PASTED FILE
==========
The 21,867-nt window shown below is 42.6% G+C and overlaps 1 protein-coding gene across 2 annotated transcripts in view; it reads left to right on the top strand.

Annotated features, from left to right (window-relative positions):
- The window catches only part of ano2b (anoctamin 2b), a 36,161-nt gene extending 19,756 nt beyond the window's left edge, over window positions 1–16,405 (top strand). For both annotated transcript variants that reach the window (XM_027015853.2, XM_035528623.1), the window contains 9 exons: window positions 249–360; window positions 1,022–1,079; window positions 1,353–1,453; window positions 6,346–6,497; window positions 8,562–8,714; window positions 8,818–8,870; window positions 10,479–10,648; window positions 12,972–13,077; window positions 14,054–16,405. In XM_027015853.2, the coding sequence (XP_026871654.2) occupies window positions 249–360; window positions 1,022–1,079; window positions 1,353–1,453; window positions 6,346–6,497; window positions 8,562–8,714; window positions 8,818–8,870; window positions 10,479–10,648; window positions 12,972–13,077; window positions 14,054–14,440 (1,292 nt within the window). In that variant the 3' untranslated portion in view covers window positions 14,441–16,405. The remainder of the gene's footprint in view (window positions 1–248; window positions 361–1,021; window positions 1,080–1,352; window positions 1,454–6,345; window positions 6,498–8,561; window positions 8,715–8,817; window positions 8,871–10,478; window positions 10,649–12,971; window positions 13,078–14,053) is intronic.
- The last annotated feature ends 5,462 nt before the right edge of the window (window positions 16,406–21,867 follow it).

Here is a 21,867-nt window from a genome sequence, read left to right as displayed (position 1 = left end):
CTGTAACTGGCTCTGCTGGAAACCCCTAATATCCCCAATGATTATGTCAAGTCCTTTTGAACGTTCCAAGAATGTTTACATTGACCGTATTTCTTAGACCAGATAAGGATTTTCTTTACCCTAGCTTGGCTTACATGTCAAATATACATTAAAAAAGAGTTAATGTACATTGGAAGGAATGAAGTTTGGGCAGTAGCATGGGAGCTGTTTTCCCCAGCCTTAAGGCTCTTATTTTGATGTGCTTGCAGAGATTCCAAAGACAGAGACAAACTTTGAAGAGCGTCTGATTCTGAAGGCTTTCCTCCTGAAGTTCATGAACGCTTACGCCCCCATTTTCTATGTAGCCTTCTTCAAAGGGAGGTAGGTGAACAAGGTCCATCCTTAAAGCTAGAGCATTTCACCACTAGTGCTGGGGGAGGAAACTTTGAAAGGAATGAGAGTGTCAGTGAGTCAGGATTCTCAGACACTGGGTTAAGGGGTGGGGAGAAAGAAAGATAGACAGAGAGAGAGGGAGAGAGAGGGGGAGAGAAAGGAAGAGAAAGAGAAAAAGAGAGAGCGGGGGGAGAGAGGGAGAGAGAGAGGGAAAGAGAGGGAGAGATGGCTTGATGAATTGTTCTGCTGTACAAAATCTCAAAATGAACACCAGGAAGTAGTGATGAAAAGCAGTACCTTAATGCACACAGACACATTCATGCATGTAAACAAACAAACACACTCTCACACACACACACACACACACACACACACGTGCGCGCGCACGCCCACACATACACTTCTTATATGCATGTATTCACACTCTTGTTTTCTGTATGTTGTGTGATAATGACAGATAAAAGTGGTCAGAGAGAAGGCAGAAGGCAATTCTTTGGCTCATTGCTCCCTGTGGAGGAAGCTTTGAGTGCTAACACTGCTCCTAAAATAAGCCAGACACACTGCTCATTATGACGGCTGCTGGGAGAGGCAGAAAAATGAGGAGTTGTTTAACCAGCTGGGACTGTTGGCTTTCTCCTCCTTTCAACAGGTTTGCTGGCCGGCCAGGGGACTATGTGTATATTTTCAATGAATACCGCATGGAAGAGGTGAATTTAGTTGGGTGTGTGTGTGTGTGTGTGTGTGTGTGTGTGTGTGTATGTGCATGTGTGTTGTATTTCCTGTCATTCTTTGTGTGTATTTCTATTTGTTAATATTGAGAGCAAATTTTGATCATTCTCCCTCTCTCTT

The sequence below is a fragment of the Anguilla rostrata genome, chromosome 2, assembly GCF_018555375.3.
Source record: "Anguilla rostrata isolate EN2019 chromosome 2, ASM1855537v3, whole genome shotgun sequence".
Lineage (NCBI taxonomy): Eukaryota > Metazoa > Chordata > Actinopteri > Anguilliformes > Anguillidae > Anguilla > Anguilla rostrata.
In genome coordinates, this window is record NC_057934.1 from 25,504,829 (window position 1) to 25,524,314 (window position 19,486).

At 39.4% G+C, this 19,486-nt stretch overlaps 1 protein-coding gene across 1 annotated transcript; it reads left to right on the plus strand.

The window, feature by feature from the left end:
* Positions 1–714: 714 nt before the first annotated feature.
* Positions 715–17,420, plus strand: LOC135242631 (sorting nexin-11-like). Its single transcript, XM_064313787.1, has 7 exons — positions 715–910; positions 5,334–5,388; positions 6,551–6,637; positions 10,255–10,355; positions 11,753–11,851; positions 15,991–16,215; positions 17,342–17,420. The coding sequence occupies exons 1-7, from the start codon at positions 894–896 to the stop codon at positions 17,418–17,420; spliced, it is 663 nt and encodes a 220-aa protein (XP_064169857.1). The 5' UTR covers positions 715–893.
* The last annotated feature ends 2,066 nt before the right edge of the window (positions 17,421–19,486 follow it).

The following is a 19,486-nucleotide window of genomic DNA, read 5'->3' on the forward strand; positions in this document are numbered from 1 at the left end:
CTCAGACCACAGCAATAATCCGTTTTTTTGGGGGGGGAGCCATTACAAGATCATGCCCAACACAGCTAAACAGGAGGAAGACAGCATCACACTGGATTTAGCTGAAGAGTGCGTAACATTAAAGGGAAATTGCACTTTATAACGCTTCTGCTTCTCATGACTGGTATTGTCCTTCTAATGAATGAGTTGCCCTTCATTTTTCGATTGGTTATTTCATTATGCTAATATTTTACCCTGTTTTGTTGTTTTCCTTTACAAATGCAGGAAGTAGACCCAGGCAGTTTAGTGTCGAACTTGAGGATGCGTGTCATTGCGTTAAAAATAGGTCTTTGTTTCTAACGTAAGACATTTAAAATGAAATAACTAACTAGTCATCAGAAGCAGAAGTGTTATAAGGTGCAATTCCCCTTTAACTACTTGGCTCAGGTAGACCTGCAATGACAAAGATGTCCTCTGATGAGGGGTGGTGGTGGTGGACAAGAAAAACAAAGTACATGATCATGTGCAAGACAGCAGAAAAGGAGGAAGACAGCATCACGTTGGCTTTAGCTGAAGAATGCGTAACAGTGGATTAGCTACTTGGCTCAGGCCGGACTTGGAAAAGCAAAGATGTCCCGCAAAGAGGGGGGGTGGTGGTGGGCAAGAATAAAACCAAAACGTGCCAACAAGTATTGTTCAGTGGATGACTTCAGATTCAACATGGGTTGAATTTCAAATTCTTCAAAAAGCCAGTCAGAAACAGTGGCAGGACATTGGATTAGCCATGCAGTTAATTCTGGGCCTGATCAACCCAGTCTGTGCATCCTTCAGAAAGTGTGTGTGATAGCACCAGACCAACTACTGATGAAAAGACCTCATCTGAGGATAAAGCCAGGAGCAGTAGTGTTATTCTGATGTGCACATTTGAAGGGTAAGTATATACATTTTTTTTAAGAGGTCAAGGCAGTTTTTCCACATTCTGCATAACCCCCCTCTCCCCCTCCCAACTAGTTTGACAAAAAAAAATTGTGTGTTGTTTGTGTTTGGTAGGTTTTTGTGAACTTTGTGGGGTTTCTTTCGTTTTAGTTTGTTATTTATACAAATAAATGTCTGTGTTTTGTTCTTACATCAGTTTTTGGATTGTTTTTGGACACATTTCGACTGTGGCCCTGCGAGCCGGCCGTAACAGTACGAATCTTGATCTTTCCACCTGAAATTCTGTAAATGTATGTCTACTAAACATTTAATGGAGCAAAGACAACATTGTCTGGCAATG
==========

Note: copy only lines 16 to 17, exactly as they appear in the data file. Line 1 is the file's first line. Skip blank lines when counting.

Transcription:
The following is a 19,486-nucleotide window of genomic DNA, read 5'->3' on the forward strand; positions in this document are numbered from 1 at the left end:
CTCAGACCACAGCAATAATCCGTTTTTTTGGGGGGGGAGCCATTACAAGATCATGCCCAACACAGCTAAACAGGAGGAAGACAGCATCACACTGGATTTAGCTGAAGAGTGCGTAACATTAAAGGGAAATTGCACTTTATAACGCTTCTGCTTCTCATGACTGGTATTGTCCTTCTAATGAATGAGTTGCCCTTCATTTTTCGATTGGTTATTTCATTATGCTAATATTTTACCCTGTTTTGTTGTTTTCCTTTACAAATGCAGGAAGTAGACCCAGGCAGTTTAGTGTCGAACTTGAGGATGCGTGTCATTGCGTTAAAAATAGGTCTTTGTTTCTAACGTAAGACATTTAAAATGAAATAACTAACTAGTCATCAGAAGCAGAAGTGTTATAAGGTGCAATTCCCCTTTAACTACTTGGCTCAGGTAGACCTGCAATGACAAAGATGTCCTCTGATGAGGGGTGGTGGTGGTGGACAAGAAAAACAAAGTACATGATCATGTGCAAGACAGCAGAAAAGGAGGAAGACAGCATCACGTTGGCTTTAGCTGAAGAATGCGTAACAGTGGATTAGCTACTTGGCTCAGGCCGGACTTGGAAAAGCAAAGATGTCCCGCAAAGAGGGGGGGTGGTGGTGGGCAAGAATAAAACCAAAACGTGCCAACAAGTATTGTTCAGTGGATGACTTCAGATTCAACATGGGTTGAATTTCAAATTCTTCAAAAAGCCAGTCAGAAACAGTGGCAGGACATTGGATTAGCCATGCAGTTAATTCTGGGCCTGATCAACCCAGTCTGTGCATCCTTCAGAAAGTGTGTGTGATAGCACCAGACCAACTACTGATGAAAAGACCTCATCTGAGGATAAAGCCAGGAGCAGTAGTGTTATTCTGATGTGCACATTTGAAGGGTAAGTATATACATTTTTTTTAAGAGGTCAAGGCAGTTTTTCCACATTCTGCATAACCCCCCTCTCCCCCTCCCAACTAGTTTGACAAAAAAAAATTGTGTGTTGTTTGTGTTTGGTAGGTTTTTGTGAACTTTGTGGGGTTTCTTTCGTTTTAGTTTGTTATTTATACAAATAAATGTCTGTGTTTTGTTCTTACATCAGTTTTTGGATTGTTTTTGGACACATTTCGACTGTGGCCCTGCGAGCCGGCCGTAACAGTACGAATCTTGATCTTTCCACCTGAAATTCTGTAAATGTATGTCTACTAAACATTTAATGGAGCAAAGACAACATTGTCTGGCAATG